Projective.

The blog of map-projections.net

Tue Feb 21, 2023 13 Projections for 2023 (Part 2)

A collection of projections for political world maps
(see Intro for further explanations)

February: Robinson Projection

Robinson
Creator Arthur H. Robinson (1963)
Group Pseudocylindric
Property Compromise
Other Names
Remarks Not based upon mathematical formulas but tabular coordinates providing positions of the parallels in order to produce a »right-looking« map.

Sorry for the delay, but various things kept me from writing the February blogpost. In order to get it online before March hits, I’ll make it really short:

As said in the table above, the Mr. Robinson created this projection in order to produce a “right-looking” map. And I think he really achieved that goal!
Granted, distortion metrics like the Airy-Kavraiskiy criterion will usually show that projections with equally spaced parallels (along the central meridian) – like Kavraiskiy VII, Frančula XI, Györffy B or Winkel Tripel – come up with better overall distortion values. But since (as I’ve said in the January part and probably lots of times before) I always like a bit less areal inflation near the poles, the Robinson indeed looks or rather feels “more right” to me.

Moreover, I have seen it used as political map in atlases and on wall maps more than once (for example, in the current edition of Meyers Universalatlas and since years in the CIA World Factbook). When I decided on the leitmotif for the calendar, it was clear to me that the Robinson projection could not be missing.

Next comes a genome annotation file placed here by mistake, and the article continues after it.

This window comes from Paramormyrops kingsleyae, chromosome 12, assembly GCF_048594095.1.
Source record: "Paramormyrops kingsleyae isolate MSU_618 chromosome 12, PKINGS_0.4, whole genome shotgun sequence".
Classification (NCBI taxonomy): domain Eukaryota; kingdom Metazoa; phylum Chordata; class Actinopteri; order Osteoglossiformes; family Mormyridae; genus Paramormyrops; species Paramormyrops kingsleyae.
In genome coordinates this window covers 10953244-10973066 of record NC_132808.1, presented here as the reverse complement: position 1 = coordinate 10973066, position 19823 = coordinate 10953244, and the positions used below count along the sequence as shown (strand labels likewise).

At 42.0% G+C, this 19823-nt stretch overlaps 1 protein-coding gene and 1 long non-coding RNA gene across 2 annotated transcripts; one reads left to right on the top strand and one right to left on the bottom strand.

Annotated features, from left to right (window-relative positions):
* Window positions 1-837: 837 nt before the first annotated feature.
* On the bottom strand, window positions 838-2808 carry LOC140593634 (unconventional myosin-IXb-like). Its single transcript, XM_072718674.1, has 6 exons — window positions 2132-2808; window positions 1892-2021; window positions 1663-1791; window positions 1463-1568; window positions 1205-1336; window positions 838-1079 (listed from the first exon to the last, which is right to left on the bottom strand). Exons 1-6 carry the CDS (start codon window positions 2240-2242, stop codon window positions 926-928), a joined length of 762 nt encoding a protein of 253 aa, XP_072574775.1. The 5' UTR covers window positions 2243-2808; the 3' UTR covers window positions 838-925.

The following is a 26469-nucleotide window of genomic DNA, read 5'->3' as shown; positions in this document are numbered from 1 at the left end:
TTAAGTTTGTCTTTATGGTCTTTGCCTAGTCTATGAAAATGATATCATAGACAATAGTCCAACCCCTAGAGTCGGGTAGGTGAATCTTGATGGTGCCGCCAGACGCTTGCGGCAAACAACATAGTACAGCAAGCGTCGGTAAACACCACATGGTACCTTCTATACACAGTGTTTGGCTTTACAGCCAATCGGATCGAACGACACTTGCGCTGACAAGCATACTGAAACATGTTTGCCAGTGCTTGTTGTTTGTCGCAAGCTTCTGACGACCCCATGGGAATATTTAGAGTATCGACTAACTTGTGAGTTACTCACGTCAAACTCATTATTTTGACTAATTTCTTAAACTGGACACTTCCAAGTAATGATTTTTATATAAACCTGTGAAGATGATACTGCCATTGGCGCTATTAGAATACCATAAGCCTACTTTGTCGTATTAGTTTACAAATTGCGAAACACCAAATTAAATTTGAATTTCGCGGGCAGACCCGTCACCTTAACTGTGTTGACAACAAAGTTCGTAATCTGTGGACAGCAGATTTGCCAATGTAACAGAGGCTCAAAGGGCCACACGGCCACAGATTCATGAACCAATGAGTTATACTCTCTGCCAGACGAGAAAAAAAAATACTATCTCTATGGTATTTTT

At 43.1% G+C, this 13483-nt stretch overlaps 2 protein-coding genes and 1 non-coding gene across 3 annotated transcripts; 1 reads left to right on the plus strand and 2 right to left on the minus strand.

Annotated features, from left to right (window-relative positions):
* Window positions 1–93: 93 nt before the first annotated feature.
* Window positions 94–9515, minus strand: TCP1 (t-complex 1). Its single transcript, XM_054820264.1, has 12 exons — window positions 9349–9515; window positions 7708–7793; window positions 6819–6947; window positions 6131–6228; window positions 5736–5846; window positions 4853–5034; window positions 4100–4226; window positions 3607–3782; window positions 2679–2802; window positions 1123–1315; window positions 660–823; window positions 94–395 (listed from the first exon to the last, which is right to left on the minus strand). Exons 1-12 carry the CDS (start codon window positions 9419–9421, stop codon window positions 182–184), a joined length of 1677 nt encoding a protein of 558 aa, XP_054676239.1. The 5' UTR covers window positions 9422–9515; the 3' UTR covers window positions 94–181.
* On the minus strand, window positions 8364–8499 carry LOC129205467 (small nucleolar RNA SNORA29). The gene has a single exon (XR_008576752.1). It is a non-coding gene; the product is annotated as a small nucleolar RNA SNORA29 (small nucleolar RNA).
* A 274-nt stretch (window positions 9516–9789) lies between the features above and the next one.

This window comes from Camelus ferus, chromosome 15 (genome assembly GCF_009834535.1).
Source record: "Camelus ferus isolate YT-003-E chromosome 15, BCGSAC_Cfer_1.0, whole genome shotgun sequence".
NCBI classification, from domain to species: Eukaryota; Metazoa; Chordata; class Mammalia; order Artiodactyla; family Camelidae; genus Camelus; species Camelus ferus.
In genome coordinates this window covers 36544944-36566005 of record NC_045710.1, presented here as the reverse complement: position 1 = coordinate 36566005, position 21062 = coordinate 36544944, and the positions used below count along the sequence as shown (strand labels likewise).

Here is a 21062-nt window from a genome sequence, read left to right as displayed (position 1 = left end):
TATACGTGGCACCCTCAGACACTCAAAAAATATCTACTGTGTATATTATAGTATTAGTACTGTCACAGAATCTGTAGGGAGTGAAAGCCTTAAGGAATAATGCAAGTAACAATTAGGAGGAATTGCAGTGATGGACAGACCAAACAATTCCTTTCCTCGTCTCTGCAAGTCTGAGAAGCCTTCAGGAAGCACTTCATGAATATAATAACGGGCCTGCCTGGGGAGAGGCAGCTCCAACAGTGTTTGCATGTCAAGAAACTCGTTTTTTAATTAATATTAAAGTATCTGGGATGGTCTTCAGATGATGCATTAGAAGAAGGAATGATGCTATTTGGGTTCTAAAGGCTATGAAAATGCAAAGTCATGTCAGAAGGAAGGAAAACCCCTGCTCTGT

It also looks very fine in the OGABO version and the plagal aspect:

Remember that I was going to talk about Pacific-centered maps again in the January part of the calendar, but then postponed it to the February part? Well, that will be postponed to the March part…

My 2023 Map Projection Calendar

To read another part of my 2023 map projection calendar series, select the desired month.

Comments

2 comments

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Peter Denne

Personally, I've never been a big fan of the Robinson projection, partly because it's overused, partly because I'm not a big fan of pseudocylindricals in general, and partly because it's very similar to Wagner V but with the disadvantage that it has no equations and has to be interpolated from values in a table:

https://www.map-projections.ne…

This raises the question: how closely could a variant of Wagner V approximate the Robinson?

I also think there are plenty of other projections that are more "right-looking". Admittedly, the Robinson does a good job over the populated part of the globe, but high latitudes are severely stretched. Alaska is particularly bad, suffering both from this stretching and from the stubborn refusal of the parallels to bend as they approach the boundary.
Wed Feb 22, 2023 9:27 am CET   –    5 replies

Tobias Jung

> and partly because it's very similar to Wagner V

Yeah, their similarities are basically the reason that this website even exists, see
https://map-projections.net/wh…


> how closely could a variant of Wagner V approximate the Robinson?

Probably very close, but see for yourself – here’s a quick & dirty implementation of a customizable Wagner V (and others) layered over a Robinson image:
https://map-projections.net/d3…